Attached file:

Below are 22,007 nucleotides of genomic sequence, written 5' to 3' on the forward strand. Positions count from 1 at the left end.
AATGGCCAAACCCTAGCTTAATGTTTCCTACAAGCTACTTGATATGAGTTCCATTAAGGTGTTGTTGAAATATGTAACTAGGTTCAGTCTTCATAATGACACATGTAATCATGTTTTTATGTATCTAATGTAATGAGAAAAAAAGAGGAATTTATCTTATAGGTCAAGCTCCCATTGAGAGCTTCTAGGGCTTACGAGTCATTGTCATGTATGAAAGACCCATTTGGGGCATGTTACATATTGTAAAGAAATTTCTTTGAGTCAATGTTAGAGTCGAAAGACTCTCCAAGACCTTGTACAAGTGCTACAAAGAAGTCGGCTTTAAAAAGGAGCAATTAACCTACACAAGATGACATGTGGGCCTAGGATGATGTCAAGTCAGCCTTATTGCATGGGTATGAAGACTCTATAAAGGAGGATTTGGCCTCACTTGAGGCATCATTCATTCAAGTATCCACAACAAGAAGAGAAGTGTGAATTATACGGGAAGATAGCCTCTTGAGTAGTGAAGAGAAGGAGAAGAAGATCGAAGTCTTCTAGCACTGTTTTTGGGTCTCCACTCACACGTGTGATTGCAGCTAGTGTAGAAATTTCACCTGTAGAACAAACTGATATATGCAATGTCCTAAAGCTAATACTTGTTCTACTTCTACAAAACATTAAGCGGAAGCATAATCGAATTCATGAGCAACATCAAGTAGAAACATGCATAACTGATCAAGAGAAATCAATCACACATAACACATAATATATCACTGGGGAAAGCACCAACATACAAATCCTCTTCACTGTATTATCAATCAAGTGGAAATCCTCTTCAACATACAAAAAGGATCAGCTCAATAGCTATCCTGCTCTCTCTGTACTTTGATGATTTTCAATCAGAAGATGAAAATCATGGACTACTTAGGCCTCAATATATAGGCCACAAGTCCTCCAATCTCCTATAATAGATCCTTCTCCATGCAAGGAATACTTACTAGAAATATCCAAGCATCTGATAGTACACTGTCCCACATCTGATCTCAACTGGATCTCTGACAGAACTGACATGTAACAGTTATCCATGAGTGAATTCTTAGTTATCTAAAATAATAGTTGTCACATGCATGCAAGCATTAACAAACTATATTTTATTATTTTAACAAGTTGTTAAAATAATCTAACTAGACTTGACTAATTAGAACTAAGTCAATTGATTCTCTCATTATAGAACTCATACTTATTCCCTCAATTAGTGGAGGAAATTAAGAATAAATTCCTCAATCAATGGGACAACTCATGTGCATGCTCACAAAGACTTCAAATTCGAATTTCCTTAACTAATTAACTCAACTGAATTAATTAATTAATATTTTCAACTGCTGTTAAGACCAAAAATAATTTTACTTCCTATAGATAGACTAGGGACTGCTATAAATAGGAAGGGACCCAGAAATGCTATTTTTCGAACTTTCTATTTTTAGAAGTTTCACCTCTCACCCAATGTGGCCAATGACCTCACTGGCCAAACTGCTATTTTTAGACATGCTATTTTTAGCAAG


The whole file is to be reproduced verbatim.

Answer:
Below are 22,007 nucleotides of genomic sequence, written 5' to 3' on the forward strand. Positions count from 1 at the left end.
AATGGCCAAACCCTAGCTTAATGTTTCCTACAAGCTACTTGATATGAGTTCCATTAAGGTGTTGTTGAAATATGTAACTAGGTTCAGTCTTCATAATGACACATGTAATCATGTTTTTATGTATCTAATGTAATGAGAAAAAAAGAGGAATTTATCTTATAGGTCAAGCTCCCATTGAGAGCTTCTAGGGCTTACGAGTCATTGTCATGTATGAAAGACCCATTTGGGGCATGTTACATATTGTAAAGAAATTTCTTTGAGTCAATGTTAGAGTCGAAAGACTCTCCAAGACCTTGTACAAGTGCTACAAAGAAGTCGGCTTTAAAAAGGAGCAATTAACCTACACAAGATGACATGTGGGCCTAGGATGATGTCAAGTCAGCCTTATTGCATGGGTATGAAGACTCTATAAAGGAGGATTTGGCCTCACTTGAGGCATCATTCATTCAAGTATCCACAACAAGAAGAGAAGTGTGAATTATACGGGAAGATAGCCTCTTGAGTAGTGAAGAGAAGGAGAAGAAGATCGAAGTCTTCTAGCACTGTTTTTGGGTCTCCACTCACACGTGTGATTGCAGCTAGTGTAGAAATTTCACCTGTAGAACAAACTGATATATGCAATGTCCTAAAGCTAATACTTGTTCTACTTCTACAAAACATTAAGCGGAAGCATAATCGAATTCATGAGCAACATCAAGTAGAAACATGCATAACTGATCAAGAGAAATCAATCACACATAACACATAATATATCACTGGGGAAAGCACCAACATACAAATCCTCTTCACTGTATTATCAATCAAGTGGAAATCCTCTTCAACATACAAAAAGGATCAGCTCAATAGCTATCCTGCTCTCTCTGTACTTTGATGATTTTCAATCAGAAGATGAAAATCATGGACTACTTAGGCCTCAATATATAGGCCACAAGTCCTCCAATCTCCTATAATAGATCCTTCTCCATGCAAGGAATACTTACTAGAAATATCCAAGCATCTGATAGTACACTGTCCCACATCTGATCTCAACTGGATCTCTGACAGAACTGACATGTAACAGTTATCCATGAGTGAATTCTTAGTTATCTAAAATAATAGTTGTCACATGCATGCAAGCATTAACAAACTATATTTTATTATTTTAACAAGTTGTTAAAATAATCTAACTAGACTTGACTAATTAGAACTAAGTCAATTGATTCTCTCATTATAGAACTCATACTTATTCCCTCAATTAGTGGAGGAAATTAAGAATAAATTCCTCAATCAATGGGACAACTCATGTGCATGCTCACAAAGACTTCAAATTCGAATTTCCTTAACTAATTAACTCAACTGAATTAATTAATTAATATTTTCAACTGCTGTTAAGACCAAAAATAATTTTACTTCCTATAGATAGACTAGGGACTGCTATAAATAGGAAGGGACCCAGAAATGCTATTTTTCGAACTTTCTATTTTTAGAAGTTTCACCTCTCACCCAATGTGGCCAATGACCTCACTGGCCAAACTGCTATTTTTAGACATGCTATTTTTAGCAAG